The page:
- X is quasi-compact and T0.
- K(X) is a basis of open subsets of X.
- K(X) is closed under finite intersections.
- X is sober, i.e. every nonempty irreducible closed subset of X has a (necessarily unique) generic point.
Let X be a topological space. Each of the following properties are equivalent to the property of X being spectral:
- X is homeomorphic to a projective limit of finite T0-spaces.
- X is homeomorphic to the spectrum of a bounded distributive lattice L. In this case, L is isomorphic (as a bounded lattice) to the lattice K(X) (this is called Stone representation of distributive lattices).
- X is homeomorphic to the spectrum of a commutative ring.
- X is the topological space determined by a Priestley space.
- X is a coherent space in the sense of topology (this indeed is only another name).
Let X be a spectral space and let K(X) be as before. Then:
- K(X) is a bounded sublattice of subsets of X.
- Every closed subspace of X is spectral.
- An arbitrary intersection of quasi-compact and open subsets of X (hence of elements from K(X)) is again spectral.
- X is T0 by definition, but in general not T1. In fact a spectral space is T1 if and only if it is Hausdorff (or T2) if and only if it is a boolean space.
- X can be seen as a Pairwise Stone space.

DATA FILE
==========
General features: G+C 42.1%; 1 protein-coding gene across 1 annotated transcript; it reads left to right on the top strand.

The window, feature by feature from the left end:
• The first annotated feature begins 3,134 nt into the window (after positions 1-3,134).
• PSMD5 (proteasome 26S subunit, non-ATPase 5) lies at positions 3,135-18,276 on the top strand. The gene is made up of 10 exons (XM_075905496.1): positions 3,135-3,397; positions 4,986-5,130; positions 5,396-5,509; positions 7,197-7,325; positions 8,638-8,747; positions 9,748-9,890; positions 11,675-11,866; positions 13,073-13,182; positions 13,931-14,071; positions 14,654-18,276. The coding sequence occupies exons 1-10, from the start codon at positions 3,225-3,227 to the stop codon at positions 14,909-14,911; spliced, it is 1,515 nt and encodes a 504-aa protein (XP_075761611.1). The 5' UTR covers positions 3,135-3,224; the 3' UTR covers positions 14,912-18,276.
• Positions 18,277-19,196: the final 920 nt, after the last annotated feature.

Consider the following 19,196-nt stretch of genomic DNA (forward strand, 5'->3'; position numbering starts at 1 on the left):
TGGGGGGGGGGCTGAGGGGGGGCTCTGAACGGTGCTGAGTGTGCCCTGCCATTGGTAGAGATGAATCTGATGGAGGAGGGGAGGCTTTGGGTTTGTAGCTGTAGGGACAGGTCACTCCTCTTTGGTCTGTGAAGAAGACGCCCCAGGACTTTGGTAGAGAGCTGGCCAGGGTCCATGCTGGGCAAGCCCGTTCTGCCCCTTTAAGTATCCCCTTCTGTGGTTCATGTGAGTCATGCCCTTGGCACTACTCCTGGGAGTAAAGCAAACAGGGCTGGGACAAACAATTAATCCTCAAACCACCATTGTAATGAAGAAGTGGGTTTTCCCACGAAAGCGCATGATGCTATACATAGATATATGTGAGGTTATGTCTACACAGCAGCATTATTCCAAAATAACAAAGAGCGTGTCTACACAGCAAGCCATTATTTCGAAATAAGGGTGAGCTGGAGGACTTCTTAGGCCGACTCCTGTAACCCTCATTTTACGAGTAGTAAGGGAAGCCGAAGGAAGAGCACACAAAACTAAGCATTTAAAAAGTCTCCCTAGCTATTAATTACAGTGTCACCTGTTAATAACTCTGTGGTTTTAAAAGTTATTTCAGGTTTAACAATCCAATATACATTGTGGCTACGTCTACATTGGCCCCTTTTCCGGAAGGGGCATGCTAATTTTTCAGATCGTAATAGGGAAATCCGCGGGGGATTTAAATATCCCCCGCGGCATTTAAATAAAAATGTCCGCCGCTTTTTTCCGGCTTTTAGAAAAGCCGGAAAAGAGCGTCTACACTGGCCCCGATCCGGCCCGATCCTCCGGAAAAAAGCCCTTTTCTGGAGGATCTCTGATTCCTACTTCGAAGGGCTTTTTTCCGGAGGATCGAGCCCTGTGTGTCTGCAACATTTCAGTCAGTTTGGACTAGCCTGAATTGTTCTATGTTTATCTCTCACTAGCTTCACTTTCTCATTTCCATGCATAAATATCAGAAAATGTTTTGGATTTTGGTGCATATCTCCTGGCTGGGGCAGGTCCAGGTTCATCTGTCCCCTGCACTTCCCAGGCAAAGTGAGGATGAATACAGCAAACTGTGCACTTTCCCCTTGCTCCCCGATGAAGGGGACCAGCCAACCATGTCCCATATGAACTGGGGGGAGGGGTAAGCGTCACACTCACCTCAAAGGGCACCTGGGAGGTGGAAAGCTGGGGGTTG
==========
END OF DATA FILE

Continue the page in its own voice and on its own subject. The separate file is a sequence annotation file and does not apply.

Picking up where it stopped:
A spectral map f: X → Y between spectral spaces X and Y is a continuous map such that the preimage of every open and quasi-compact subset of Y under f is again quasi-compact.
The category of spectral spaces which has spectral maps as morphisms is dually equivalent to the category of bounded distributive lattices (together with morphisms of such lattices). In this anti-equivalence, a spectral space X corresponds to the lattice K(X).
- M. Hochster (1969). Prime ideal structure in commutative rings. Trans. Amer. Math. Soc., 142 43—60
- Johnstone, Peter (1982), "II.3 Coherent locales", Stone Spaces, Cambridge University Press, pp. 62–69, ISBN 978-0-521-33779-3.
- G. Bezhanishvili, N. Bezhanishvili, D. Gabelaia, A. Kurz, (2010). Bitopological duality for distributive lattices and Heyting algebras. Mathematical Structures in Computer Science, 20.
- (Johnstone 1982)